Just a quick blog post about my quick jaunt around the country over the last week, now that I've emerged mostly unscathed from my fracas with a lot of comedians from outside of London (which I think has blown over, but I'm hoping to make amends with them by making a short and poignant film entitled "Who's Tony Law: A Midlander's Tale," in which I play a young Midlander who wakes up one morning to realise he doesn't know who Tony Law is and sets out to find him, like Searching For Sugarman. This will only be remotely funny for the fifty-odd people who were even aware of the "controversy" I caused, like all good comedy).
I gave three performances over the last few days, the first being a performance of Awkward Prophet at St. Helen's Church in York organised by the Laurence Sterne Trust as part of their project The Good Humour Club. While it was partly just a really fun opportunity to perform the show again in front of another lovely audience, it was also one of the most fascinating performances of I've given as well due to its setting. Patrick Wildgust, who runs the Trust, was interested in the show for two reasons - firstly due to the fact that the show, like Sterne's Tristram Shandy, is a narrative that deliberately obscures itself, and secondly due to the fact that he's interested in repositioning pieces of work to be in environments they weren't written for. Essentially, performing a show written for a free fringe venue in Edinburgh in front of the altar of a beautiful church gives you, as a performer, a fascinating insight into how sensitive certain aspects of a show can be to something as fundamental as where they're being performed. I decided early on that I wouldn't censor the show due to the venue (save for one particular joke that just didn't feel like it sat right in a church), so just went ahead with the show in full, meaning that certain aspects, which are deliberately written to feel ramshackle and disorganised and sit well in the more informal setting of a fringe theatre, suddenly felt hugely out of place and inappropriate, which created a kind of uneasy humour in itself that drove me to discover a whole number of new directions the show can move in. Of course, it's unlikely it'll be performed in a church again, but as a one-off performance it gave me a really useful insight into ways of adapting a show to different environments and playing up different aspects of the humour for different contexts.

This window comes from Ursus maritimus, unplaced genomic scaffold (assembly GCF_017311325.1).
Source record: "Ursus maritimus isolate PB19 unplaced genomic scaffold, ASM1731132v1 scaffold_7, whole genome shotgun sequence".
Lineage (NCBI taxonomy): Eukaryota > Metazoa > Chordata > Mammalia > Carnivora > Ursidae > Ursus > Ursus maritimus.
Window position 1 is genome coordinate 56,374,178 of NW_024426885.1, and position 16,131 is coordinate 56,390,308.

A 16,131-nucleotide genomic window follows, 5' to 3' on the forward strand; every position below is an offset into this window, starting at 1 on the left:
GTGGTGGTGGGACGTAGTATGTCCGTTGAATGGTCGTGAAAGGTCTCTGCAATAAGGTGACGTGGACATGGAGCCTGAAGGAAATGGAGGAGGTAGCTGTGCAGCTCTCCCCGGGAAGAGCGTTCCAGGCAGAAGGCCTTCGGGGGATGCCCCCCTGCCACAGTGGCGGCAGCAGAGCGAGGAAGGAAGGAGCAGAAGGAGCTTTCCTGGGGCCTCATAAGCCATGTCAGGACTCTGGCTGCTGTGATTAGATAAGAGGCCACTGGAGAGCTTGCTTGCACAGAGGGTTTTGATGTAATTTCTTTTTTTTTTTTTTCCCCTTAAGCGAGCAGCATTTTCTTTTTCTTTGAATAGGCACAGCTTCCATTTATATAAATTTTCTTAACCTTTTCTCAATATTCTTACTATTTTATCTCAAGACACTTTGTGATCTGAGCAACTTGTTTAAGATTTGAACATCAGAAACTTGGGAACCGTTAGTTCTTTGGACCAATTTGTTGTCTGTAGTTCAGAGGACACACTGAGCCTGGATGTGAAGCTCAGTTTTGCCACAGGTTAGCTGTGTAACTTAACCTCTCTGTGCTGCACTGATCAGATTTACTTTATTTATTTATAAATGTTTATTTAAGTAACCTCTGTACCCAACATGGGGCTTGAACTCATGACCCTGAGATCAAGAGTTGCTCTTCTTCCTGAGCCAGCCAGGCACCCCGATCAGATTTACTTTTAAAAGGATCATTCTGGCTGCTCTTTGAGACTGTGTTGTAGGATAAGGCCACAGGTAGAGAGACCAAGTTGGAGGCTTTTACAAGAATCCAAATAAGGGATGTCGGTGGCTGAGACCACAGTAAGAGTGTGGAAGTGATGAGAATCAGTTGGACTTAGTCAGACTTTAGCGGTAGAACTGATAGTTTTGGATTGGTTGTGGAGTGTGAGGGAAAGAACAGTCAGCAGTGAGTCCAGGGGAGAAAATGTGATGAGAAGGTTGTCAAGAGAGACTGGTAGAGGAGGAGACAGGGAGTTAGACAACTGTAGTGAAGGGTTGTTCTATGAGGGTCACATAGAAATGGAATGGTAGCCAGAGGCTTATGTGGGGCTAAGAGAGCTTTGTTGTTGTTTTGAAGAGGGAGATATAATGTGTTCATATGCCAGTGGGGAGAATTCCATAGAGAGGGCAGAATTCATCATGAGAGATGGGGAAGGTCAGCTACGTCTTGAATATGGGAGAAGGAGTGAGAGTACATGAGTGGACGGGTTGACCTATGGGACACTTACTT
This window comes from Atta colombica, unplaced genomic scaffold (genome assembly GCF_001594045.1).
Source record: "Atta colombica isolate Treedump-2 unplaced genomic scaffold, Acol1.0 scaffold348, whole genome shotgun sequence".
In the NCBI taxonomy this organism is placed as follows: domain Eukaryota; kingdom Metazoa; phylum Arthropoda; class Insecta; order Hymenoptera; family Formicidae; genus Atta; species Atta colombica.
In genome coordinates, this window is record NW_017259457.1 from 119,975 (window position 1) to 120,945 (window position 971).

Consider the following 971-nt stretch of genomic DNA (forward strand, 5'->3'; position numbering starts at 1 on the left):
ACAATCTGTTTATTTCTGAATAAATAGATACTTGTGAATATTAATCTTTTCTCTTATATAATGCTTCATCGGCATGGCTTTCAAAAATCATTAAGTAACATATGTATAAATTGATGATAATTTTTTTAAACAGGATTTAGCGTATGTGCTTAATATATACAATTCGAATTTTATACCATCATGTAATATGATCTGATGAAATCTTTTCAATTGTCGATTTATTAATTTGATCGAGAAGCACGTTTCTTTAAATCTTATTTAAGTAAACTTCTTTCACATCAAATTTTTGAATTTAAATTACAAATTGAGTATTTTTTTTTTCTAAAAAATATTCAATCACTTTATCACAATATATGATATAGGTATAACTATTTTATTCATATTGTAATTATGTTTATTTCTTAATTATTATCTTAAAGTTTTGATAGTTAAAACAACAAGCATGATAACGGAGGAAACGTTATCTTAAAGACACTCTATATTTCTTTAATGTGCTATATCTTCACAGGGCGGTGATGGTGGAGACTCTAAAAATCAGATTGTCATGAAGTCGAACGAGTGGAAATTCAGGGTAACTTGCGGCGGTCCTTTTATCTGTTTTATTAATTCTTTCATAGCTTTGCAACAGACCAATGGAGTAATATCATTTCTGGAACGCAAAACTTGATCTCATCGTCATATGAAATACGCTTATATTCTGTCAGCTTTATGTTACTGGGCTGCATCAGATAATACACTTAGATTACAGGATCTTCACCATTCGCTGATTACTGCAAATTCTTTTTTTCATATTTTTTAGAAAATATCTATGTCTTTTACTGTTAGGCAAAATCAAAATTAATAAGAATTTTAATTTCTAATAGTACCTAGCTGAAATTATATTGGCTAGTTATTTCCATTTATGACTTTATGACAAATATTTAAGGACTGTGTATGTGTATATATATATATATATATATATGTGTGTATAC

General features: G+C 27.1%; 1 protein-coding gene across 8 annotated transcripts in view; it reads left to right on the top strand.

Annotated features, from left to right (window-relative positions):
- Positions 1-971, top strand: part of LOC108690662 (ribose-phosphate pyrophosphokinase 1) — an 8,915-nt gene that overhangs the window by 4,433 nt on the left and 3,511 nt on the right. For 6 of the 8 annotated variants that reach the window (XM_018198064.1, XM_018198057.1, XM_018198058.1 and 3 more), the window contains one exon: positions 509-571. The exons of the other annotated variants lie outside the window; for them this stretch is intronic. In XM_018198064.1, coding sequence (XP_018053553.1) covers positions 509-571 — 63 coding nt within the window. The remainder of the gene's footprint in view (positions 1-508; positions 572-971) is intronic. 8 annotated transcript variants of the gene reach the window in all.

On Sunday I was in Leicester for Dave's Leicester Comedy Festival, performing my show again as well as giving the last-ever performance of Weirdos Comedy Club's The Colonel. Leicester has a lovely vibe to it as a festival and it was a real honour to be a part of it for the first time. I was performing as part of Bob Slayer's Heroes of Fringe venue at Hansom Hall, which will be there for the next two weekends with many more great shows, and both performances were tremendous fun. I feel like my show has continued to grow and improve with every performance, and got a lot of lovely feedback from local audience members, and there should be a couple of reviews out in the next few days. You can also listen to an interview I did with LUSH Student Radio in Leicester here if you like. As for The Colonel, it's been an amazing thing to be part of over the last few months and it was lovely to see if it off on such a high. Here's to whatever the next Weirdos project may be, and big thanks, congratulations and love to everyone involved.
Thanks also to everyone who helped make my trips to York and Leicester such fun, and best of luck to all the other great acts going up for DLCF over the coming weeks. Thanks everyone, and lots of love. xxx